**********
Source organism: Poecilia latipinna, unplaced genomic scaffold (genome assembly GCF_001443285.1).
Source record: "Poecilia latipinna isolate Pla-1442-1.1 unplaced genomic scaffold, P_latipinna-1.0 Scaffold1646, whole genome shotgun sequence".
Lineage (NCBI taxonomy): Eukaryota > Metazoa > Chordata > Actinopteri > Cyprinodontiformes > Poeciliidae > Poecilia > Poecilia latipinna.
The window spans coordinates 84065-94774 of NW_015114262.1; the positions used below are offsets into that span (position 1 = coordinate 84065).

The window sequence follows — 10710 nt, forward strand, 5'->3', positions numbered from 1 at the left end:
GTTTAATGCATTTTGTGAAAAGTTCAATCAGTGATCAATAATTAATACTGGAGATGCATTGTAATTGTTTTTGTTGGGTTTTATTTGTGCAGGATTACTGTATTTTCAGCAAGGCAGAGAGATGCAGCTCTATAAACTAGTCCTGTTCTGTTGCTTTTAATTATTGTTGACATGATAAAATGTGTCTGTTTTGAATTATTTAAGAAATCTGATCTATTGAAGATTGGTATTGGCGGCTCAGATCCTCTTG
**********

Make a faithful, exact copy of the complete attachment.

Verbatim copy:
Source organism: Poecilia latipinna, unplaced genomic scaffold (genome assembly GCF_001443285.1).
Source record: "Poecilia latipinna isolate Pla-1442-1.1 unplaced genomic scaffold, P_latipinna-1.0 Scaffold1646, whole genome shotgun sequence".
Lineage (NCBI taxonomy): Eukaryota > Metazoa > Chordata > Actinopteri > Cyprinodontiformes > Poeciliidae > Poecilia > Poecilia latipinna.
The window spans coordinates 84065-94774 of NW_015114262.1; the positions used below are offsets into that span (position 1 = coordinate 84065).

The window sequence follows — 10710 nt, forward strand, 5'->3', positions numbered from 1 at the left end:
GTTTAATGCATTTTGTGAAAAGTTCAATCAGTGATCAATAATTAATACTGGAGATGCATTGTAATTGTTTTTGTTGGGTTTTATTTGTGCAGGATTACTGTATTTTCAGCAAGGCAGAGAGATGCAGCTCTATAAACTAGTCCTGTTCTGTTGCTTTTAATTATTGTTGACATGATAAAATGTGTCTGTTTTGAATTATTTAAGAAATCTGATCTATTGAAGATTGGTATTGGCGGCTCAGATCCTCTTG